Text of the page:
WWII veteran receives recognition with pinning ceremony at end of life

Benefits from services offered by Providence Hospice of Seattle

Cynthia Flash | Dec 9, 2013, 8:30 a.m.
Sue Stiller (Tom Stiller’s wife), Providence Hospice of Seattle chaplain Christina Lee, Tom Stiller (Al’s son), Al Stiller and Mary Stiller (Al’s wife) join in Al Stiller's We Honor Veteran's pinning ceremony. Photo by Evan Hemphill

Sometimes the ceremony is simply a nurse or social worker giving a patient a certificate and a pin at bedside. Other times families throw a party with food and display the veteran's memorabilia. "We've had people from Joint Base Lewis McChord come up and be there for the pinning ceremony and present a certificate and pin. We try to fit it to the need. We've had posthumous pinnings for families. It's a vehicle to formerly and publicly honor and recognize them. "

For Stiller, it was also a chance for his son and daughter-in-law to talk about their time serving their country. Tom Stiller, a former hospice volunteer who lives in Des Moines, served for more than 10 years in the Air Force and both he and Sue worked at the VA hospital for 18 years.

Anne Koepsell, executive director of the Washington State Hospice and Palliative Care Organization, said that increasingly, hospice organizations in the state and the VA are working to address the unique end-of-life issues facing veterans. Twenty-seven of the 35 hospice organizations that are members of the Washington State Hospice and Palliative Care Organization have joined the We Honor Veterans campaign.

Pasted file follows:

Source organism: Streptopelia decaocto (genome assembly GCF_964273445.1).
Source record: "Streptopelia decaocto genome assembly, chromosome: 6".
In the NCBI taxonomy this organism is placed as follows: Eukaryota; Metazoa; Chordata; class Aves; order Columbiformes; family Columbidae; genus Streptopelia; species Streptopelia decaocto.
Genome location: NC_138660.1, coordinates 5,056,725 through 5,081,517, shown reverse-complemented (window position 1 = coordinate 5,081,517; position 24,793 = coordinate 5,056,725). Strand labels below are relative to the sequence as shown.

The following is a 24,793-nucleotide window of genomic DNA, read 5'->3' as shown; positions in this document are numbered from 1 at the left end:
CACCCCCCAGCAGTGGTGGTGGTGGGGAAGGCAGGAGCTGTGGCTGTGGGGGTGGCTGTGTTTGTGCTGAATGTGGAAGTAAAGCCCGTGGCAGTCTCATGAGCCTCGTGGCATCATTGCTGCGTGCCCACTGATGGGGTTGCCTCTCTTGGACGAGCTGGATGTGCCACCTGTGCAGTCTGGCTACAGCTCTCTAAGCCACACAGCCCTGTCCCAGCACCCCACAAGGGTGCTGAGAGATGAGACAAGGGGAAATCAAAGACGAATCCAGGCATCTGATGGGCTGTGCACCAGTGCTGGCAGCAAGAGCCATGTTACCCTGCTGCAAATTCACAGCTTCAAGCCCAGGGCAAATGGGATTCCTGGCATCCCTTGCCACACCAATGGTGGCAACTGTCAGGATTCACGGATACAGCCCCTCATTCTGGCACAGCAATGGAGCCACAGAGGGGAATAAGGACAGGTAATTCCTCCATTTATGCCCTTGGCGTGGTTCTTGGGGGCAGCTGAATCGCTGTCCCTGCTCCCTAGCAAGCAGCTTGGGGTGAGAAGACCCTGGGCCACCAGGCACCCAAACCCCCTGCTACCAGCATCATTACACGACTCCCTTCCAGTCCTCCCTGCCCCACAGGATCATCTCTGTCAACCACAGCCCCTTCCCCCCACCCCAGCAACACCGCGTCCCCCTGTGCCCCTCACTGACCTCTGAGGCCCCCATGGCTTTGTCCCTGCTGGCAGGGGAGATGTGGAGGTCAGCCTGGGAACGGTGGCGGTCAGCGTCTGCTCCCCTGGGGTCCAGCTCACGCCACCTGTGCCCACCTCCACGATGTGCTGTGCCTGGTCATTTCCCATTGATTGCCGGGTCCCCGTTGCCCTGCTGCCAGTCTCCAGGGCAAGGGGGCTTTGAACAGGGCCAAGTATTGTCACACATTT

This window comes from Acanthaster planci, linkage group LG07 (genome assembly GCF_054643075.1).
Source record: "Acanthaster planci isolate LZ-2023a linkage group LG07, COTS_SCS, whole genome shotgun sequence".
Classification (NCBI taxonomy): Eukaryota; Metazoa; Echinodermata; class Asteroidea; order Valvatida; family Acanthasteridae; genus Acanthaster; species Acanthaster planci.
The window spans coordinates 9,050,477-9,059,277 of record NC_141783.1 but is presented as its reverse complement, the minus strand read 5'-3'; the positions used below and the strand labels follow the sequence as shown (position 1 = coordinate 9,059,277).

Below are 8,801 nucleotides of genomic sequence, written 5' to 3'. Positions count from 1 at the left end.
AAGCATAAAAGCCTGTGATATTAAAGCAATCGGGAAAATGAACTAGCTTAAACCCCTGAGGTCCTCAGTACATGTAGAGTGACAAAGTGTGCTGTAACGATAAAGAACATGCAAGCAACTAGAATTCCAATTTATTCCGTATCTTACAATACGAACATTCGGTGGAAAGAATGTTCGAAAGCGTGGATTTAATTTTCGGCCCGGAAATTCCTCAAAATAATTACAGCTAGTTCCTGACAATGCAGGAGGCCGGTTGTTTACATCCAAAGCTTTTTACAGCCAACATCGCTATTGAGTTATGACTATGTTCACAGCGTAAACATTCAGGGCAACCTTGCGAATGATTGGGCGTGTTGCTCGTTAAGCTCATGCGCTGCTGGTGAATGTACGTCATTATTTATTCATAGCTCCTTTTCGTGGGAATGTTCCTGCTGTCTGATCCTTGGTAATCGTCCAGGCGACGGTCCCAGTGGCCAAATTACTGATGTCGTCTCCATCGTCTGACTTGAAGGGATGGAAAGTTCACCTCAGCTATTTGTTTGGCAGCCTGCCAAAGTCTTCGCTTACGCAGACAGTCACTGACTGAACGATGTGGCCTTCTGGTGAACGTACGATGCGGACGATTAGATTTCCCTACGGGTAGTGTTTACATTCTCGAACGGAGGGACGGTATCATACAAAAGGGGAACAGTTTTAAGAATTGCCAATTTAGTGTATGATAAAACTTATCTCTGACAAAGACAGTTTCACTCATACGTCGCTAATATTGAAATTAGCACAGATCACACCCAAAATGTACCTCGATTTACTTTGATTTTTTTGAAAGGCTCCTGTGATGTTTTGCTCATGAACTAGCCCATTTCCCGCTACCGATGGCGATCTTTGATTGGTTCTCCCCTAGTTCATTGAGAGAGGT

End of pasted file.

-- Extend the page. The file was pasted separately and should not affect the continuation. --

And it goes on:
"The VA identified that veterans weren't getting the quality of care they needed at end of life." Koepsell said. "There's spiritual angst. Can I be forgiven for what I've done? It comes up at the end of life because that's part of the end of life growth and development path - to seek forgiveness for those that we have wronged, to grant forgiveness for those who have wronged us, to express our gratitude for those who have made a difference in our life, to express our love to those that we love."

Deborah Cassity, RN, and clinical liaison with Providence Hospice of Seattle, noted that WWII veterans in general came home to a hero's welcome, deployed with their group, received more support from their wives, and are more prepared to handle the end of their lives. "In contrast," she said, "Vietnam War veterans came back as unwelcome heroes, would serve a term, and be there when others were coming back. It was very chaotic. There was less camaraderie. That molded the way they looked at end of life. At the end of life, not only have they suffered from PTSD, but they came back with additional conditions and diseases than other veterans had."

[Cynthia Flash, owner of Flash Media Services, is a media consultant for Providence Senior and Community Services, which oversees Providence Hospice and Palliative Care programs in Snohomish, King, Thurston, Mason and Lewis counties.]

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